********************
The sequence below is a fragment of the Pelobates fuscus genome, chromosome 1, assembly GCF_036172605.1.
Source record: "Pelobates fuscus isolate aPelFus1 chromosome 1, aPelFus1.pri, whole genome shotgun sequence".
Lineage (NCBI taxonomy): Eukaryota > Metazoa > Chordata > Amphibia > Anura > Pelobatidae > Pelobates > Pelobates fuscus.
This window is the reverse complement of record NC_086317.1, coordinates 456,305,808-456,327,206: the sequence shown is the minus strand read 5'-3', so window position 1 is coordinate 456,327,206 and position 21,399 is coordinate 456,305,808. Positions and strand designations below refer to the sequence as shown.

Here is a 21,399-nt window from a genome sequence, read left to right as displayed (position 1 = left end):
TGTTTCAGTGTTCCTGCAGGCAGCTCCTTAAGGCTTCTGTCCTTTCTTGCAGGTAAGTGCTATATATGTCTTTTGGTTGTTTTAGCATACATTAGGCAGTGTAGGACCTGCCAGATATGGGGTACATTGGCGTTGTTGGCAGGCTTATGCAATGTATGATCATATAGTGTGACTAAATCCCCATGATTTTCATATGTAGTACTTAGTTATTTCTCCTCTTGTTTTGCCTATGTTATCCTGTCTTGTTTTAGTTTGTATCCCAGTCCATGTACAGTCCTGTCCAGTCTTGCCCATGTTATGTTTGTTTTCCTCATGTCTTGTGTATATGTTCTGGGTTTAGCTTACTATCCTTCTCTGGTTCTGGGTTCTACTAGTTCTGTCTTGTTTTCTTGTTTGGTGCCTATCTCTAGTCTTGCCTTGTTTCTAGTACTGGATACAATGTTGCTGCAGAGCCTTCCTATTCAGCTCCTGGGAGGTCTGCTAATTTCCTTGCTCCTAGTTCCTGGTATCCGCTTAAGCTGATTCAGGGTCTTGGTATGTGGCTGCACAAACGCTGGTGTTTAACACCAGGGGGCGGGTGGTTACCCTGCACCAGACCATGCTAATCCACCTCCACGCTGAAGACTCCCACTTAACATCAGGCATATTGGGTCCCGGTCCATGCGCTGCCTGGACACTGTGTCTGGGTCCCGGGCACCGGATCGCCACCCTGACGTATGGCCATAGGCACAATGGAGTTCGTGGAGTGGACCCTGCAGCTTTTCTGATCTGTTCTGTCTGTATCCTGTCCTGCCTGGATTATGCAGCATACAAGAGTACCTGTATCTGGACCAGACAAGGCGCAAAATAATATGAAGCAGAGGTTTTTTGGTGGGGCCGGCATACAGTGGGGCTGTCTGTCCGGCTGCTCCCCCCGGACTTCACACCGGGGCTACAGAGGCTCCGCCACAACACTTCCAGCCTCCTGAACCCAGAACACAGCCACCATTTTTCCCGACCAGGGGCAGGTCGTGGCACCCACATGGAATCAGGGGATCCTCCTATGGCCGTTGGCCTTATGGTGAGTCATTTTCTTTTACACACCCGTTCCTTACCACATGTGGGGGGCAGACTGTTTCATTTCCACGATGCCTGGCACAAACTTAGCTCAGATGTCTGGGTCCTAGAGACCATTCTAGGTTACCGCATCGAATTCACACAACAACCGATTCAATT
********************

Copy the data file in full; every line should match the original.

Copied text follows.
The sequence below is a fragment of the Pelobates fuscus genome, chromosome 1, assembly GCF_036172605.1.
Source record: "Pelobates fuscus isolate aPelFus1 chromosome 1, aPelFus1.pri, whole genome shotgun sequence".
Lineage (NCBI taxonomy): Eukaryota > Metazoa > Chordata > Amphibia > Anura > Pelobatidae > Pelobates > Pelobates fuscus.
This window is the reverse complement of record NC_086317.1, coordinates 456,305,808-456,327,206: the sequence shown is the minus strand read 5'-3', so window position 1 is coordinate 456,327,206 and position 21,399 is coordinate 456,305,808. Positions and strand designations below refer to the sequence as shown.

Here is a 21,399-nt window from a genome sequence, read left to right as displayed (position 1 = left end):
TGTTTCAGTGTTCCTGCAGGCAGCTCCTTAAGGCTTCTGTCCTTTCTTGCAGGTAAGTGCTATATATGTCTTTTGGTTGTTTTAGCATACATTAGGCAGTGTAGGACCTGCCAGATATGGGGTACATTGGCGTTGTTGGCAGGCTTATGCAATGTATGATCATATAGTGTGACTAAATCCCCATGATTTTCATATGTAGTACTTAGTTATTTCTCCTCTTGTTTTGCCTATGTTATCCTGTCTTGTTTTAGTTTGTATCCCAGTCCATGTACAGTCCTGTCCAGTCTTGCCCATGTTATGTTTGTTTTCCTCATGTCTTGTGTATATGTTCTGGGTTTAGCTTACTATCCTTCTCTGGTTCTGGGTTCTACTAGTTCTGTCTTGTTTTCTTGTTTGGTGCCTATCTCTAGTCTTGCCTTGTTTCTAGTACTGGATACAATGTTGCTGCAGAGCCTTCCTATTCAGCTCCTGGGAGGTCTGCTAATTTCCTTGCTCCTAGTTCCTGGTATCCGCTTAAGCTGATTCAGGGTCTTGGTATGTGGCTGCACAAACGCTGGTGTTTAACACCAGGGGGCGGGTGGTTACCCTGCACCAGACCATGCTAATCCACCTCCACGCTGAAGACTCCCACTTAACATCAGGCATATTGGGTCCCGGTCCATGCGCTGCCTGGACACTGTGTCTGGGTCCCGGGCACCGGATCGCCACCCTGACGTATGGCCATAGGCACAATGGAGTTCGTGGAGTGGACCCTGCAGCTTTTCTGATCTGTTCTGTCTGTATCCTGTCCTGCCTGGATTATGCAGCATACAAGAGTACCTGTATCTGGACCAGACAAGGCGCAAAATAATATGAAGCAGAGGTTTTTTGGTGGGGCCGGCATACAGTGGGGCTGTCTGTCCGGCTGCTCCCCCCGGACTTCACACCGGGGCTACAGAGGCTCCGCCACAACACTTCCAGCCTCCTGAACCCAGAACACAGCCACCATTTTTCCCGACCAGGGGCAGGTCGTGGCACCCACATGGAATCAGGGGATCCTCCTATGGCCGTTGGCCTTATGGTGAGTCATTTTCTTTTACACACCCGTTCCTTACCACATGTGGGGGGCAGACTGTTTCATTTCCACGATGCCTGGCACAAACTTAGCTCAGATGTCTGGGTCCTAGAGACCATTCTAGGTTACCGCATCGAATTCACACAACAACCGATTCAATT